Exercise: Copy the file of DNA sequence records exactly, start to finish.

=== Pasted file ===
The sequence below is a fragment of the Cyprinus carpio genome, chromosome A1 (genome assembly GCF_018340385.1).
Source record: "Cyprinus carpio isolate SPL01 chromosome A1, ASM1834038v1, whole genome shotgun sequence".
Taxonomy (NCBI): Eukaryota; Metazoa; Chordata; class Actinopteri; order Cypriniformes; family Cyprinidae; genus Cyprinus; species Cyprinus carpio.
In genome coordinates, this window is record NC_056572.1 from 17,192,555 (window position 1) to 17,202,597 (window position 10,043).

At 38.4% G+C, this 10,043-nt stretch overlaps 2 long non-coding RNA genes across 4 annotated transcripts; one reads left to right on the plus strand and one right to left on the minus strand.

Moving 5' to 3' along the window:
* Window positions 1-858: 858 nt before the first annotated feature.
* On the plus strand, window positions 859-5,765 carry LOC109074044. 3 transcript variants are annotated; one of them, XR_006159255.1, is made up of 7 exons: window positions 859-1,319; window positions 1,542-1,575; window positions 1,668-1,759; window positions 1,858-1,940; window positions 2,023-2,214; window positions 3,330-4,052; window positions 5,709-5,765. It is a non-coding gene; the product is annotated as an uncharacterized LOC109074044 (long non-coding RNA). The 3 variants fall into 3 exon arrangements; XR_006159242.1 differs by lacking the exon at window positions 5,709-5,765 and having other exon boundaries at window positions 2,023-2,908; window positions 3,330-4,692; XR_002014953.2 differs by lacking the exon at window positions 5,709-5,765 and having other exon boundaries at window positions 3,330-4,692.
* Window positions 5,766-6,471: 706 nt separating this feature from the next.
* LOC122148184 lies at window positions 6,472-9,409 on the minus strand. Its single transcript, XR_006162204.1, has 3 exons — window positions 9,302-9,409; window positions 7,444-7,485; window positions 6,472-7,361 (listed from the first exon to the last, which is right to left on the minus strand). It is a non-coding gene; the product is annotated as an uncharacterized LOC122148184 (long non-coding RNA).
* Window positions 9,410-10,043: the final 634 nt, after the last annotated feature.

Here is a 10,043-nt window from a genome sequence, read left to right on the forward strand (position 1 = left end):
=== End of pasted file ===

The sequence below is a fragment of the Cyprinus carpio genome, chromosome A1 (genome assembly GCF_018340385.1).
Source record: "Cyprinus carpio isolate SPL01 chromosome A1, ASM1834038v1, whole genome shotgun sequence".
Taxonomy (NCBI): Eukaryota; Metazoa; Chordata; class Actinopteri; order Cypriniformes; family Cyprinidae; genus Cyprinus; species Cyprinus carpio.
In genome coordinates, this window is record NC_056572.1 from 17,192,555 (window position 1) to 17,202,597 (window position 10,043).

At 38.4% G+C, this 10,043-nt stretch overlaps 2 long non-coding RNA genes across 4 annotated transcripts; one reads left to right on the plus strand and one right to left on the minus strand.

Moving 5' to 3' along the window:
* Window positions 1-858: 858 nt before the first annotated feature.
* On the plus strand, window positions 859-5,765 carry LOC109074044. 3 transcript variants are annotated; one of them, XR_006159255.1, is made up of 7 exons: window positions 859-1,319; window positions 1,542-1,575; window positions 1,668-1,759; window positions 1,858-1,940; window positions 2,023-2,214; window positions 3,330-4,052; window positions 5,709-5,765. It is a non-coding gene; the product is annotated as an uncharacterized LOC109074044 (long non-coding RNA). The 3 variants fall into 3 exon arrangements; XR_006159242.1 differs by lacking the exon at window positions 5,709-5,765 and having other exon boundaries at window positions 2,023-2,908; window positions 3,330-4,692; XR_002014953.2 differs by lacking the exon at window positions 5,709-5,765 and having other exon boundaries at window positions 3,330-4,692.
* Window positions 5,766-6,471: 706 nt separating this feature from the next.
* LOC122148184 lies at window positions 6,472-9,409 on the minus strand. Its single transcript, XR_006162204.1, has 3 exons — window positions 9,302-9,409; window positions 7,444-7,485; window positions 6,472-7,361 (listed from the first exon to the last, which is right to left on the minus strand). It is a non-coding gene; the product is annotated as an uncharacterized LOC122148184 (long non-coding RNA).
* Window positions 9,410-10,043: the final 634 nt, after the last annotated feature.

Here is a 10,043-nt window from a genome sequence, read left to right on the forward strand (position 1 = left end):